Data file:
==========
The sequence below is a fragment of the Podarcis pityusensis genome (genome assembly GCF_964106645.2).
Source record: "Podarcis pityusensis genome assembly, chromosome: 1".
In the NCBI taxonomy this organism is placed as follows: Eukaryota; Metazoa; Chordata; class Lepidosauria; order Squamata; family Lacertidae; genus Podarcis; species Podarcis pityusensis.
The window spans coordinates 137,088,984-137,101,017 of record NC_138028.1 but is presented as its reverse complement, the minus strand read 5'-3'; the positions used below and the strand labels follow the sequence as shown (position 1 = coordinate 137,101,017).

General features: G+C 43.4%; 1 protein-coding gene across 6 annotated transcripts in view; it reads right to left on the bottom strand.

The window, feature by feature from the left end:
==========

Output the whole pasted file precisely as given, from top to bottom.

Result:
The sequence below is a fragment of the Podarcis pityusensis genome (genome assembly GCF_964106645.2).
Source record: "Podarcis pityusensis genome assembly, chromosome: 1".
In the NCBI taxonomy this organism is placed as follows: Eukaryota; Metazoa; Chordata; class Lepidosauria; order Squamata; family Lacertidae; genus Podarcis; species Podarcis pityusensis.
The window spans coordinates 137,088,984-137,101,017 of record NC_138028.1 but is presented as its reverse complement, the minus strand read 5'-3'; the positions used below and the strand labels follow the sequence as shown (position 1 = coordinate 137,101,017).

General features: G+C 43.4%; 1 protein-coding gene across 6 annotated transcripts in view; it reads right to left on the bottom strand.

The window, feature by feature from the left end: